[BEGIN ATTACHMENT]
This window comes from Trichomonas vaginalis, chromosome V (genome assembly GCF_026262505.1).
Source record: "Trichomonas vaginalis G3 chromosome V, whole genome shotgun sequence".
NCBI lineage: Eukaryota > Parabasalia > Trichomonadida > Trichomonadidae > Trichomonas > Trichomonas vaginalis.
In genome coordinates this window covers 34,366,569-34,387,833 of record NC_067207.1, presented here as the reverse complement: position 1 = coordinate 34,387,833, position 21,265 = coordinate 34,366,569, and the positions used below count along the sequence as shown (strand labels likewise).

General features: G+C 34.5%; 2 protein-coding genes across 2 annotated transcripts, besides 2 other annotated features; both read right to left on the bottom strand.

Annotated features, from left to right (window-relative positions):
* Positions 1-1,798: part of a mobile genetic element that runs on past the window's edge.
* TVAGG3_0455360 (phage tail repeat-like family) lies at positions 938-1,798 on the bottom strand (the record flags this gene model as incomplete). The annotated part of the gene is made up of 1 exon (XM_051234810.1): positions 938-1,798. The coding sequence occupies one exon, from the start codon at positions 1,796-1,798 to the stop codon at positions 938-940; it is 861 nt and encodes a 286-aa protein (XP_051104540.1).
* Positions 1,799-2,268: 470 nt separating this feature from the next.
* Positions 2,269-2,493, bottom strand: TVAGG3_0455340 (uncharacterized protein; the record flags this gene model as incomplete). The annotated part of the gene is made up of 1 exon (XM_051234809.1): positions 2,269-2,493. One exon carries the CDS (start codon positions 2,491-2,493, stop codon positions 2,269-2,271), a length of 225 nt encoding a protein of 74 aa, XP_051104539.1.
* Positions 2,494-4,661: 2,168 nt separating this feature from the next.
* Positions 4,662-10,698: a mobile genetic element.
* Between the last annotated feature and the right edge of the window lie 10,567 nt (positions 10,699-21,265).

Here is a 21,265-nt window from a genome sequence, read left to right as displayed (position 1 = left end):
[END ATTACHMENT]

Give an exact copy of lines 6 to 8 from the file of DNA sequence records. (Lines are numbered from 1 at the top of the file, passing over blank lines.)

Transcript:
Annotated features, from left to right (window-relative positions):
* Positions 1-1,798: part of a mobile genetic element that runs on past the window's edge.
* TVAGG3_0455360 (phage tail repeat-like family) lies at positions 938-1,798 on the bottom strand (the record flags this gene model as incomplete). The annotated part of the gene is made up of 1 exon (XM_051234810.1): positions 938-1,798. The coding sequence occupies one exon, from the start codon at positions 1,796-1,798 to the stop codon at positions 938-940; it is 861 nt and encodes a 286-aa protein (XP_051104540.1).